PITTSBURGH (KDKA) - United States Attorney General Loretta Lynch is in Pittsburgh today as part of the National Community Policing Tour.
As she addressed the crowd gathered for the Fraternal Order of Police convention, the conversation quickly turned to Ferguson, Missouri.
The vigils marking the one-year anniversary of Michael Brown's death turned violent late last night.
Some protesters began throwing rocks and bottles at police. Officers shot and critically wounded a man they say fired multiple rounds at them.
The police response to that shooting was a focus point during this morning's convention.
It was the first topic of Lynch's prepared remarks and it was not the only tough talk at the convention.
"I strongly condemn the violence that was perpetrated against the community, including the police officers in Ferguson last evening. As we have all seen in recent months and years, not only does violence obscure any message of peaceful protest, it places the community, as well as the officers who are seeking to protect it, in harm's way," Lynch said.
The delegates from across the country also heard from elected officials and had a memorial for officers killed in the line of duty.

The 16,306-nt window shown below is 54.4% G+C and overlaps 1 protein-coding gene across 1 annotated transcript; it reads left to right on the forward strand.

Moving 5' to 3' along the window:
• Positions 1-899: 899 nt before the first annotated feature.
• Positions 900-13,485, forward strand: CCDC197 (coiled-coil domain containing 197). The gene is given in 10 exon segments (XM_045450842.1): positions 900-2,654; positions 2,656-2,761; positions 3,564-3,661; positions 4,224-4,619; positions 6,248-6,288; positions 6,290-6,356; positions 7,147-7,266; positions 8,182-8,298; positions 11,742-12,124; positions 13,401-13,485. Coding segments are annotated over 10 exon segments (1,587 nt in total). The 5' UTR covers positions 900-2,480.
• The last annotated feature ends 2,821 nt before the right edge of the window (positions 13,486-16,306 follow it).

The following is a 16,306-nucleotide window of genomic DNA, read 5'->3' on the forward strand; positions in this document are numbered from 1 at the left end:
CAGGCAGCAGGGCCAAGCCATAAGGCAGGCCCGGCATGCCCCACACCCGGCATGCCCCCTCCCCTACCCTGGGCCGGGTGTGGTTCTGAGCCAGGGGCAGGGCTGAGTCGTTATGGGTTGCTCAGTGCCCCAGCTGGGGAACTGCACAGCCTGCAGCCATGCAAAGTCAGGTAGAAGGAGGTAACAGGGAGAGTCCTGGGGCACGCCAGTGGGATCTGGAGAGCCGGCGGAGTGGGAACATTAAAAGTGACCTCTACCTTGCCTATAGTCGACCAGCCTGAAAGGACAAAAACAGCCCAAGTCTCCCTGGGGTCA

Then, they heard from Pittsburgh Chief of Police Cameron McLay, who told them police have to be held accountable. He received a standing ovation for what he said next.
"To say that we in policing can improve is not to accept blame. We the police are not the cause of the social ills that are harming our community. We the police are not the cause of the violence that's plaguing our community. We the police are an important part of the answer to those problems," McLay said.
Later, the attorney general, after speaking with young people at the Creative and Performing Arts High School addressed the other side of the issue, pledging a federal initiative to provide bias training for police aimed at easing community concerns.
"And many law enforcement agencies have found it very effective in helping their officers sort of focus on learning people before they jump into the situation as a problem," said Lynch.
Jaylin Clark, a recent Penn Hills High School graduate, came away with this point of view:
"We need to work first on how to conduct ourselves when we're in an incident with a cop whether we're getting pulled over or something and we need to stay calm and the cops they also need to stay calm in the situation because if you approach someone with hostility that is just going to raise the bar to make the situation worse than it already is," he said.
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